Right...but the better selling B/X doesn't seem to have that same kind of vocal fanbase. It's odd. People talk up BECMI and the RC all the time, but until Old-School Essentials came along it seemed like people barely remembered B/X at all.
I don't feel like this is representative of my experience. Mind you, I've seen every kind of gate-keeping, line-drawing, my-nest-is-best-ing, and other forms of tribalism amongst TTRPG players online (and of course no one fights as bitterly as siblings). That said, my take would have been that everyone that stuck with/fondly remembered basic-classic considered each other more alike each other than those that aligned with either of the AD&Ds, and they all are more alike than WotC-era D&D. And when the OSR started, the biggest split I noticed was the OSRIC crowd trying to make AD&D-alikes the standard and the others like Labyrinth Lord and Basic Fantasy RPG (and Swords and Wizardry, Beyond the Wall, etc. etc.) taking a kinda split-the-difference BX or BE part of BECMI approach -- with few of them really focusing on the places where BX and BECMI greatly differ -- not looking at level 15+ and often having alternate thief implementation (making it hard to say if it was the BX or BE progression).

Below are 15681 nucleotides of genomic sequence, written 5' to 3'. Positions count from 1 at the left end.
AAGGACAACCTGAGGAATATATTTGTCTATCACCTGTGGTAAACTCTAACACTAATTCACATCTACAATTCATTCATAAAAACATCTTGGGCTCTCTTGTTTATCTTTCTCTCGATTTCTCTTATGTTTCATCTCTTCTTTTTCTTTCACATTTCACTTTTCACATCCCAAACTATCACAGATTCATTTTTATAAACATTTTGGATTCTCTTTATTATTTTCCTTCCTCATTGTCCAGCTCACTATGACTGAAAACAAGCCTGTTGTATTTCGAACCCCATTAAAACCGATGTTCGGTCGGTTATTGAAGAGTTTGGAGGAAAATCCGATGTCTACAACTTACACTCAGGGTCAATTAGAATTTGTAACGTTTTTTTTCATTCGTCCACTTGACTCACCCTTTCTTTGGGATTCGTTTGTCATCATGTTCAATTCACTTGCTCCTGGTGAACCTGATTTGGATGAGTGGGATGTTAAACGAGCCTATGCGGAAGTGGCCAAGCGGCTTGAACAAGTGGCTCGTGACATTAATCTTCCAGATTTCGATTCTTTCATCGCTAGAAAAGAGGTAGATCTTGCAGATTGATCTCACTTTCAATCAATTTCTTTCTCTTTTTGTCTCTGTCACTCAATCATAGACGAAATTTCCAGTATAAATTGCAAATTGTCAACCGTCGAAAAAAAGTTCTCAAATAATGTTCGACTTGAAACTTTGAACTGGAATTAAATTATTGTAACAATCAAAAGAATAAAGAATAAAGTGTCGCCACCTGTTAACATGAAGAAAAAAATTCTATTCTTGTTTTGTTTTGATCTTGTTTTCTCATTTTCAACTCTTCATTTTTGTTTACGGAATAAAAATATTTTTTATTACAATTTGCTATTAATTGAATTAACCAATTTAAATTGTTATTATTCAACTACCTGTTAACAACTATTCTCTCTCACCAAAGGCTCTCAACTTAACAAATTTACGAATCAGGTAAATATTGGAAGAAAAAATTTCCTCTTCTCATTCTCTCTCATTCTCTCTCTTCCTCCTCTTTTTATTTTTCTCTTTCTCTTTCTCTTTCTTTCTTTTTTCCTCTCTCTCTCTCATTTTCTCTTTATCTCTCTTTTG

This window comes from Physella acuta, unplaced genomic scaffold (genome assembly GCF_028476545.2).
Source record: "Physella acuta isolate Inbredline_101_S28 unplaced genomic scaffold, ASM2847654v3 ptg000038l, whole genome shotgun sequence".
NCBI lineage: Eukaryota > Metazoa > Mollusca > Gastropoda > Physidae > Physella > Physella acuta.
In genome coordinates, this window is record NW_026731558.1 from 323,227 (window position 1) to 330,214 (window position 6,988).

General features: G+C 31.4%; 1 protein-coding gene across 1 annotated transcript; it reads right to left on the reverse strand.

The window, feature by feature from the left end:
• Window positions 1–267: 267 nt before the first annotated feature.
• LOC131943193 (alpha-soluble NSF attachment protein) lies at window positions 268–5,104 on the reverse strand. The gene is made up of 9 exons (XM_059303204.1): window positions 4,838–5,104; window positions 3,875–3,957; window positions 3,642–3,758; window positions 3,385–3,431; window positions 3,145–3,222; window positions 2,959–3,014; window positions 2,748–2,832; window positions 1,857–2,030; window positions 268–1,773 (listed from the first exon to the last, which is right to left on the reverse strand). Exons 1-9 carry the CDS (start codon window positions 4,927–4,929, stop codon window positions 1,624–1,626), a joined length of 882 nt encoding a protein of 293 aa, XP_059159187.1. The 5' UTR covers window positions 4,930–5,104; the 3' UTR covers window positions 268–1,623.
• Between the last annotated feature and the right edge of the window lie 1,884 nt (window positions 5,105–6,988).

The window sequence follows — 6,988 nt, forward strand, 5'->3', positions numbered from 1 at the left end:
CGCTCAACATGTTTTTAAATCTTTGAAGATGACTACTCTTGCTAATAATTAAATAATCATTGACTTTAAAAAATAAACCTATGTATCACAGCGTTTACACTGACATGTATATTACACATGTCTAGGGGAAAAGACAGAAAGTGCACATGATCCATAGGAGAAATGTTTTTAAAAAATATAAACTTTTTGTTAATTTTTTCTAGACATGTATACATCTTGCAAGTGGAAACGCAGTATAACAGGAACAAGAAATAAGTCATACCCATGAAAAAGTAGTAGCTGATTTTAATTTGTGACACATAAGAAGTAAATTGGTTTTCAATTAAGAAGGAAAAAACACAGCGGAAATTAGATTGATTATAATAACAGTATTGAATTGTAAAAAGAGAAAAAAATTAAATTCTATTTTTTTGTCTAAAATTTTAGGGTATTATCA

Mannahnin

Scion of Murgen (He/Him)
Whistling Dixie? Not sure what you mean?
"Whistling Dixie" means to engage in idle talk or meaningless signaling without substance. "Dixie" was the Confederate anthem. It was said that the South couldn't "just whistle "Dixie" and expect to get what they wanted. They had to take action.

The most common expression using it is in the negative, as in "You ain't just whistling "Dixie" to affirm that you recognize that someone means business, and isn't just speaking idly with nothing to back it up.